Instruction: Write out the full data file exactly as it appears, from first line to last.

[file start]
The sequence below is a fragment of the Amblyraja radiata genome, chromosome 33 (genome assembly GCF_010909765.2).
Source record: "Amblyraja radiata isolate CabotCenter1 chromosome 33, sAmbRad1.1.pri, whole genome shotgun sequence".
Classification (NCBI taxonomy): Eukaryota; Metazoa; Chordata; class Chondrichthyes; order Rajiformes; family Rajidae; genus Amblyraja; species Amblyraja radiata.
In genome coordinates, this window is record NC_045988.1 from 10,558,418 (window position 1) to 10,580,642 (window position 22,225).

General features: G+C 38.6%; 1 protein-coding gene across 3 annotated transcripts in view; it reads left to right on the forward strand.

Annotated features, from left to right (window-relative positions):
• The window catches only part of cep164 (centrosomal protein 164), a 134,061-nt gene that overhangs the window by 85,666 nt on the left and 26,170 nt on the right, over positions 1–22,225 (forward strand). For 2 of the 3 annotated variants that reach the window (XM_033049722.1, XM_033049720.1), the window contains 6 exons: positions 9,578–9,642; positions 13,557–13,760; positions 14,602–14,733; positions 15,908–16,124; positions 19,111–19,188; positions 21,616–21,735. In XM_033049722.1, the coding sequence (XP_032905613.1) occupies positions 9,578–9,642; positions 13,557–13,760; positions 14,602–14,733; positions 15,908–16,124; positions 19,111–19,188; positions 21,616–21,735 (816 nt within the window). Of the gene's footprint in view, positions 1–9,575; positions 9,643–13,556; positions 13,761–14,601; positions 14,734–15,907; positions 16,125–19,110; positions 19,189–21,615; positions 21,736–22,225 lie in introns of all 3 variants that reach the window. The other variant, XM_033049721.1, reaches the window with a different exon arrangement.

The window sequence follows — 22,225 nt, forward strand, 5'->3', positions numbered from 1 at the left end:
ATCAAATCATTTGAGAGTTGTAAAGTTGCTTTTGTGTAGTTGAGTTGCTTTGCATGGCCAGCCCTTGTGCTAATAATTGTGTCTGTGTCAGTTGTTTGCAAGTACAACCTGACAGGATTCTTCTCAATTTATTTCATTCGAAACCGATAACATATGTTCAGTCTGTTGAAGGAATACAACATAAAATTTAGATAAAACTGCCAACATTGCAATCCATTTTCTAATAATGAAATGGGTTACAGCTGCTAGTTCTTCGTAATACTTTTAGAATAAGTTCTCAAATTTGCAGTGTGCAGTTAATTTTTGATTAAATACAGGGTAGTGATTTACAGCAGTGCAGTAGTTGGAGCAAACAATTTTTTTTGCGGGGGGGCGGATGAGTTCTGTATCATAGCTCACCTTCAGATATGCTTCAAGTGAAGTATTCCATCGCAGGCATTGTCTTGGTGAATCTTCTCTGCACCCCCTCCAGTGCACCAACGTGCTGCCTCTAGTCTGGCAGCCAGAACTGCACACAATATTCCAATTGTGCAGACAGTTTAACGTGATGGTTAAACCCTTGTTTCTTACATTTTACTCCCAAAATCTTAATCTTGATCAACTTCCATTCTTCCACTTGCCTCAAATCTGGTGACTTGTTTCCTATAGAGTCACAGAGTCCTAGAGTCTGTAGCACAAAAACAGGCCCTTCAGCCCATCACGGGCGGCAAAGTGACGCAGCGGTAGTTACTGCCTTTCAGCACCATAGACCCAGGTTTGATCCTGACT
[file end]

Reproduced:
The sequence below is a fragment of the Amblyraja radiata genome, chromosome 33 (genome assembly GCF_010909765.2).
Source record: "Amblyraja radiata isolate CabotCenter1 chromosome 33, sAmbRad1.1.pri, whole genome shotgun sequence".
Classification (NCBI taxonomy): Eukaryota; Metazoa; Chordata; class Chondrichthyes; order Rajiformes; family Rajidae; genus Amblyraja; species Amblyraja radiata.
In genome coordinates, this window is record NC_045988.1 from 10,558,418 (window position 1) to 10,580,642 (window position 22,225).

General features: G+C 38.6%; 1 protein-coding gene across 3 annotated transcripts in view; it reads left to right on the forward strand.

Annotated features, from left to right (window-relative positions):
• The window catches only part of cep164 (centrosomal protein 164), a 134,061-nt gene that overhangs the window by 85,666 nt on the left and 26,170 nt on the right, over positions 1–22,225 (forward strand). For 2 of the 3 annotated variants that reach the window (XM_033049722.1, XM_033049720.1), the window contains 6 exons: positions 9,578–9,642; positions 13,557–13,760; positions 14,602–14,733; positions 15,908–16,124; positions 19,111–19,188; positions 21,616–21,735. In XM_033049722.1, the coding sequence (XP_032905613.1) occupies positions 9,578–9,642; positions 13,557–13,760; positions 14,602–14,733; positions 15,908–16,124; positions 19,111–19,188; positions 21,616–21,735 (816 nt within the window). Of the gene's footprint in view, positions 1–9,575; positions 9,643–13,556; positions 13,761–14,601; positions 14,734–15,907; positions 16,125–19,110; positions 19,189–21,615; positions 21,736–22,225 lie in introns of all 3 variants that reach the window. The other variant, XM_033049721.1, reaches the window with a different exon arrangement.

The window sequence follows — 22,225 nt, forward strand, 5'->3', positions numbered from 1 at the left end:
ATCAAATCATTTGAGAGTTGTAAAGTTGCTTTTGTGTAGTTGAGTTGCTTTGCATGGCCAGCCCTTGTGCTAATAATTGTGTCTGTGTCAGTTGTTTGCAAGTACAACCTGACAGGATTCTTCTCAATTTATTTCATTCGAAACCGATAACATATGTTCAGTCTGTTGAAGGAATACAACATAAAATTTAGATAAAACTGCCAACATTGCAATCCATTTTCTAATAATGAAATGGGTTACAGCTGCTAGTTCTTCGTAATACTTTTAGAATAAGTTCTCAAATTTGCAGTGTGCAGTTAATTTTTGATTAAATACAGGGTAGTGATTTACAGCAGTGCAGTAGTTGGAGCAAACAATTTTTTTTGCGGGGGGGCGGATGAGTTCTGTATCATAGCTCACCTTCAGATATGCTTCAAGTGAAGTATTCCATCGCAGGCATTGTCTTGGTGAATCTTCTCTGCACCCCCTCCAGTGCACCAACGTGCTGCCTCTAGTCTGGCAGCCAGAACTGCACACAATATTCCAATTGTGCAGACAGTTTAACGTGATGGTTAAACCCTTGTTTCTTACATTTTACTCCCAAAATCTTAATCTTGATCAACTTCCATTCTTCCACTTGCCTCAAATCTGGTGACTTGTTTCCTATAGAGTCACAGAGTCCTAGAGTCTGTAGCACAAAAACAGGCCCTTCAGCCCATCACGGGCGGCAAAGTGACGCAGCGGTAGTTACTGCCTTTCAGCACCATAGACCCAGGTTTGATCCTGACT